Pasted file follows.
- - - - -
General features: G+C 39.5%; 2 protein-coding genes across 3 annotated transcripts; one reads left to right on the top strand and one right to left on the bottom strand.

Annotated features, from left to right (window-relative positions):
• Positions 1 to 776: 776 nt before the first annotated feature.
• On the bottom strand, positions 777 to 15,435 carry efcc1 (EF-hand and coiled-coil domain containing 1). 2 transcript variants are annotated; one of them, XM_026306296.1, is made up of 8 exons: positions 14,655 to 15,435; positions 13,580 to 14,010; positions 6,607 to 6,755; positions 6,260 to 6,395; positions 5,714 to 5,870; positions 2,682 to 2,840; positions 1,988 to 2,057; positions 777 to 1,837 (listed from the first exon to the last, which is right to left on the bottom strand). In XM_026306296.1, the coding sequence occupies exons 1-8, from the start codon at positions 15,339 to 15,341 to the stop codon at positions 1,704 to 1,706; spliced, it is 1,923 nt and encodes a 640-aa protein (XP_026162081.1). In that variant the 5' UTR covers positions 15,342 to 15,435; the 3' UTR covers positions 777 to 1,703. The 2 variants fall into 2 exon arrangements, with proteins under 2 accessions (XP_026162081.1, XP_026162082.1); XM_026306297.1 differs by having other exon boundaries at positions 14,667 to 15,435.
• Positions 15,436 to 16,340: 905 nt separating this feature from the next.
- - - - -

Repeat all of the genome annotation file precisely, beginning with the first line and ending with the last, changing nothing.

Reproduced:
General features: G+C 39.5%; 2 protein-coding genes across 3 annotated transcripts; one reads left to right on the top strand and one right to left on the bottom strand.

Annotated features, from left to right (window-relative positions):
• Positions 1 to 776: 776 nt before the first annotated feature.
• On the bottom strand, positions 777 to 15,435 carry efcc1 (EF-hand and coiled-coil domain containing 1). 2 transcript variants are annotated; one of them, XM_026306296.1, is made up of 8 exons: positions 14,655 to 15,435; positions 13,580 to 14,010; positions 6,607 to 6,755; positions 6,260 to 6,395; positions 5,714 to 5,870; positions 2,682 to 2,840; positions 1,988 to 2,057; positions 777 to 1,837 (listed from the first exon to the last, which is right to left on the bottom strand). In XM_026306296.1, the coding sequence occupies exons 1-8, from the start codon at positions 15,339 to 15,341 to the stop codon at positions 1,704 to 1,706; spliced, it is 1,923 nt and encodes a 640-aa protein (XP_026162081.1). In that variant the 5' UTR covers positions 15,342 to 15,435; the 3' UTR covers positions 777 to 1,703. The 2 variants fall into 2 exon arrangements, with proteins under 2 accessions (XP_026162081.1, XP_026162082.1); XM_026306297.1 differs by having other exon boundaries at positions 14,667 to 15,435.
• Positions 15,436 to 16,340: 905 nt separating this feature from the next.